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The classic work on elites was done in the nineteenth and early twentieth centuries by the Italians Vilfredo Pareto and his contemporary Gaetano Mosca. To them, the circulation of elites was paramount.
A seminal study in this tradition is C. Wright Mills’s The Power Elite (1956), which shows that the United States governmental, military, and business elites are highly interconnected. Today, the degree of openness of institutions and the chance that a particular person with certain characteristics will occupy an elite position are at the top of the research agenda. Thus, the French sociologist Pierre Bourdieu emphasizes the process of reproduction of elites through scholarly and cultural capital. In the German educational system, for example, while openness has increased, this is not true for the chances of obtaining an elite position (Hartmann 2002). While such groups have been studied, little data are available on how these elites make decisions in (in)formal settings.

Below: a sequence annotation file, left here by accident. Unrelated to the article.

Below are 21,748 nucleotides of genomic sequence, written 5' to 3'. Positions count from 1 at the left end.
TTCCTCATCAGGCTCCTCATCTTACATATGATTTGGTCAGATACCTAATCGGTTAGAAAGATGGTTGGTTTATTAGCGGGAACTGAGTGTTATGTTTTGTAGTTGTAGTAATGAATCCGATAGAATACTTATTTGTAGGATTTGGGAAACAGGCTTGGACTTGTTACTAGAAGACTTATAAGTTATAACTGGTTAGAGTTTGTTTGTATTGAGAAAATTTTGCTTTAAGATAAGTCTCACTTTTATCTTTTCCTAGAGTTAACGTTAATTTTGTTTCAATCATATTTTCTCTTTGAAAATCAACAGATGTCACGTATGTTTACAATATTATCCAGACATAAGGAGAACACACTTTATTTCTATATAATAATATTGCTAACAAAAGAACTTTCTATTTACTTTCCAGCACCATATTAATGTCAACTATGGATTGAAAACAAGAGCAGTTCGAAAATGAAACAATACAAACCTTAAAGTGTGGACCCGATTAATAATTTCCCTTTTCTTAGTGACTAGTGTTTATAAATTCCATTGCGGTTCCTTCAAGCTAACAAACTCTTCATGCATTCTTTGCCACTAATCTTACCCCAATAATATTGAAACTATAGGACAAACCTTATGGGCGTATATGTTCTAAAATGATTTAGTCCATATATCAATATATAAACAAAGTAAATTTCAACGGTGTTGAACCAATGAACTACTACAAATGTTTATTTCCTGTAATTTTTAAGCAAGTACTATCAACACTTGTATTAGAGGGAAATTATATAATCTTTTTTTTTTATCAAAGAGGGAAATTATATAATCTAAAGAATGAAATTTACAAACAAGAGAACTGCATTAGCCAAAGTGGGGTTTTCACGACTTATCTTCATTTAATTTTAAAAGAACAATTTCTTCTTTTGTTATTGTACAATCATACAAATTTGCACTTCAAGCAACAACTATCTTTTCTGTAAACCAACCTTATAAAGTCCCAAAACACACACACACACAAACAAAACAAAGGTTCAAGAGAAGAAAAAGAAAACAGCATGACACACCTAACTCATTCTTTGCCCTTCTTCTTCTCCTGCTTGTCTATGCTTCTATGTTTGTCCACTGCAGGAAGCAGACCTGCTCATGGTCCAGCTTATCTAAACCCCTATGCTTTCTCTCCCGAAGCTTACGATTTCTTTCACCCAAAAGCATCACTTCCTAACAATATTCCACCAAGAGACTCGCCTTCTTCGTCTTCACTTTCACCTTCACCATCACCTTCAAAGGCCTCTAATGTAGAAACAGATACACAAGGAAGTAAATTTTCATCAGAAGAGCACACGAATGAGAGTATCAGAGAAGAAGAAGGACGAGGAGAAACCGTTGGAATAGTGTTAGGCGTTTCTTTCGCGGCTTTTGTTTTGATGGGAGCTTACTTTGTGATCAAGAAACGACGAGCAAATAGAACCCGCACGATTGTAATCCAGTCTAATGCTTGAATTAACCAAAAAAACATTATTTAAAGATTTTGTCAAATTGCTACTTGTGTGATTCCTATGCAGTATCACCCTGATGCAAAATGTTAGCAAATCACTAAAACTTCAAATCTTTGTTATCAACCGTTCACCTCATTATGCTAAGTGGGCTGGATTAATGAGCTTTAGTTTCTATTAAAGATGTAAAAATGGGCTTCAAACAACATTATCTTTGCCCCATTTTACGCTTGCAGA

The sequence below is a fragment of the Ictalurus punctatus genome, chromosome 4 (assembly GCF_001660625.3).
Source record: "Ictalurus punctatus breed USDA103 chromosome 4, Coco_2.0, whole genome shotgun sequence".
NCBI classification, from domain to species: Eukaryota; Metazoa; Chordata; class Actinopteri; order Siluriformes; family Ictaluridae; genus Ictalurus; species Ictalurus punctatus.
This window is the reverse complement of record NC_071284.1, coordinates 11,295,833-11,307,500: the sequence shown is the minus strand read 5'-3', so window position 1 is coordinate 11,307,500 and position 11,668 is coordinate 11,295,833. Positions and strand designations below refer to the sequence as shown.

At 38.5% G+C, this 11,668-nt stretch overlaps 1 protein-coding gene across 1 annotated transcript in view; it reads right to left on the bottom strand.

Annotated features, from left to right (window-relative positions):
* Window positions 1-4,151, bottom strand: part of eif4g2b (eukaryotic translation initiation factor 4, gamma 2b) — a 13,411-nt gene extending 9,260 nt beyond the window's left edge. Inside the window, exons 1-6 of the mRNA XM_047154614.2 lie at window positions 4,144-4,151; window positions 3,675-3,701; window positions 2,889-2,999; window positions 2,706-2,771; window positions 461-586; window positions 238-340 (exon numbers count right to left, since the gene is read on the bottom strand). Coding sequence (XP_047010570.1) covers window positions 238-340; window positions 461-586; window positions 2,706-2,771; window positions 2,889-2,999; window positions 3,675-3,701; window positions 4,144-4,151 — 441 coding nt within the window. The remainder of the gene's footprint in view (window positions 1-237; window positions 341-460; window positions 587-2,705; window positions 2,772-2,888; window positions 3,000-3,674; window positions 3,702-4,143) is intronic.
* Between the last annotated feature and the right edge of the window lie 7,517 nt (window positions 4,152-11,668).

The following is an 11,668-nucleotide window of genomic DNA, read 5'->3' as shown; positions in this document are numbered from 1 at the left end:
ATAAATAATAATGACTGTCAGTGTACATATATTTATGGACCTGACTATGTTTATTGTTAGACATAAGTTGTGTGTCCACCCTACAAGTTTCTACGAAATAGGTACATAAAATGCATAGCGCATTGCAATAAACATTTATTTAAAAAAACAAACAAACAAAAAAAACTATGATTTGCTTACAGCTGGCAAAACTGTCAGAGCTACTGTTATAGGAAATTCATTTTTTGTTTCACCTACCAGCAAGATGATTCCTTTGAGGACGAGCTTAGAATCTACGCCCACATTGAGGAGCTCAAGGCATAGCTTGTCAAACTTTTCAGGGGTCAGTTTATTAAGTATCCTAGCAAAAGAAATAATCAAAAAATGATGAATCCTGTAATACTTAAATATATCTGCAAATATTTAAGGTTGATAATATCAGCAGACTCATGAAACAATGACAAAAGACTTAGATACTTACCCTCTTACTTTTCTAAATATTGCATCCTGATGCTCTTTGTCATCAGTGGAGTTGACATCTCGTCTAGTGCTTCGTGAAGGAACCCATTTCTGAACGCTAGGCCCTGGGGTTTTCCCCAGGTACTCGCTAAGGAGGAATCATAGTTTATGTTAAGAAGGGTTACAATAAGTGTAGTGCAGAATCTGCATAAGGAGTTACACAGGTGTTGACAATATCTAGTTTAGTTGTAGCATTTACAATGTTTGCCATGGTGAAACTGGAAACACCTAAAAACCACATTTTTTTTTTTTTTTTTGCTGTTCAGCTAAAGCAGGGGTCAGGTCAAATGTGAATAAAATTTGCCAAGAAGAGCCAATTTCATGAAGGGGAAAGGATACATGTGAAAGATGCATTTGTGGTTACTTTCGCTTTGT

Members of families sometimes show a great ability to stay in top positions, creating an almost dynastic continuity. For instance, the ability to obtain an elite position in the Dutch nobility, a characteristic based on birth, has not declined much during the twentieth century (Schijf et al. 2004). During the twentieth century local elites were incorporated into national elites. Today, one can see the rapid development of a global economy. Nevertheless, there are few indications of an international business elite. In the boards of executives in countries like France, Germany, Great Britain, and the US, the overwhelming majority of the executives have the same nationality as the countries where the corporations are located.
- Hartmann, M. (2002) Der Mythos von den Leistungseliten. Spitzenkarrieren und soziale Herkunft in Wirtschaft. Politik, Justiz und Wissenschaft. Campus, Frankfurt.
- Schijf, H., Dronkers, J., & van den Broeke-George, J. (2004) Recruitment of members of Dutch noble and high-bourgeois families to elite positions in the 20th century. Social Science Information 43 (3): 435-77.